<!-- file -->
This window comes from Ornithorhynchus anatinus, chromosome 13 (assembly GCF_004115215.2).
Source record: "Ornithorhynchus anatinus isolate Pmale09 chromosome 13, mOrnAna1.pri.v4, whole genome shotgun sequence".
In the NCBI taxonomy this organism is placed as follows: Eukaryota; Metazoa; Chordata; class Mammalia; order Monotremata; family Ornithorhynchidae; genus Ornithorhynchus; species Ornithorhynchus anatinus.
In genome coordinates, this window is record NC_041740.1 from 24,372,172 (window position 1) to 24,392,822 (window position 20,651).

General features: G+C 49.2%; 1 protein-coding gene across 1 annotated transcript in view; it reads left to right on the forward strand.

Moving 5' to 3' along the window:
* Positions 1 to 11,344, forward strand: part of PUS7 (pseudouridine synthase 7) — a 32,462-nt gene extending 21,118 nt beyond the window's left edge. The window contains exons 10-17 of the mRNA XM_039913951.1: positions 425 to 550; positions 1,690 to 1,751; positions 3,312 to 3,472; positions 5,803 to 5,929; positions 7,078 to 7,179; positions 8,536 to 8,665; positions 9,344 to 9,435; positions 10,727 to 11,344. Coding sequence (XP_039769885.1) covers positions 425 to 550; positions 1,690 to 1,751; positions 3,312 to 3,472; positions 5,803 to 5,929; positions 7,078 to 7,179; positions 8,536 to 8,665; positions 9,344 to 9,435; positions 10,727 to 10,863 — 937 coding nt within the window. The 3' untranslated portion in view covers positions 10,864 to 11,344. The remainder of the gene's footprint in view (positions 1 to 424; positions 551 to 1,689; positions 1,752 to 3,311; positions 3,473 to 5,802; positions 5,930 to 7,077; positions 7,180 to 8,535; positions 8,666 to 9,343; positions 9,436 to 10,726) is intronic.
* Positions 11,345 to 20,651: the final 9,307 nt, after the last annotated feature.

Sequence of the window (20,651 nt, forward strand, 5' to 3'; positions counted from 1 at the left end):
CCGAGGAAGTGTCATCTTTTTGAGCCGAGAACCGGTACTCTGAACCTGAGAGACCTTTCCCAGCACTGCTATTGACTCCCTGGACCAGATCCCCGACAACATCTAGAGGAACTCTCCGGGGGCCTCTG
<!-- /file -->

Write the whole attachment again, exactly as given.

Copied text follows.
This window comes from Ornithorhynchus anatinus, chromosome 13 (assembly GCF_004115215.2).
Source record: "Ornithorhynchus anatinus isolate Pmale09 chromosome 13, mOrnAna1.pri.v4, whole genome shotgun sequence".
In the NCBI taxonomy this organism is placed as follows: Eukaryota; Metazoa; Chordata; class Mammalia; order Monotremata; family Ornithorhynchidae; genus Ornithorhynchus; species Ornithorhynchus anatinus.
In genome coordinates, this window is record NC_041740.1 from 24,372,172 (window position 1) to 24,392,822 (window position 20,651).

General features: G+C 49.2%; 1 protein-coding gene across 1 annotated transcript in view; it reads left to right on the forward strand.

Moving 5' to 3' along the window:
* Positions 1 to 11,344, forward strand: part of PUS7 (pseudouridine synthase 7) — a 32,462-nt gene extending 21,118 nt beyond the window's left edge. The window contains exons 10-17 of the mRNA XM_039913951.1: positions 425 to 550; positions 1,690 to 1,751; positions 3,312 to 3,472; positions 5,803 to 5,929; positions 7,078 to 7,179; positions 8,536 to 8,665; positions 9,344 to 9,435; positions 10,727 to 11,344. Coding sequence (XP_039769885.1) covers positions 425 to 550; positions 1,690 to 1,751; positions 3,312 to 3,472; positions 5,803 to 5,929; positions 7,078 to 7,179; positions 8,536 to 8,665; positions 9,344 to 9,435; positions 10,727 to 10,863 — 937 coding nt within the window. The 3' untranslated portion in view covers positions 10,864 to 11,344. The remainder of the gene's footprint in view (positions 1 to 424; positions 551 to 1,689; positions 1,752 to 3,311; positions 3,473 to 5,802; positions 5,930 to 7,077; positions 7,180 to 8,535; positions 8,666 to 9,343; positions 9,436 to 10,726) is intronic.
* Positions 11,345 to 20,651: the final 9,307 nt, after the last annotated feature.

Sequence of the window (20,651 nt, forward strand, 5' to 3'; positions counted from 1 at the left end):
CCGAGGAAGTGTCATCTTTTTGAGCCGAGAACCGGTACTCTGAACCTGAGAGACCTTTCCCAGCACTGCTATTGACTCCCTGGACCAGATCCCCGACAACATCTAGAGGAACTCTCCGGGGGCCTCTG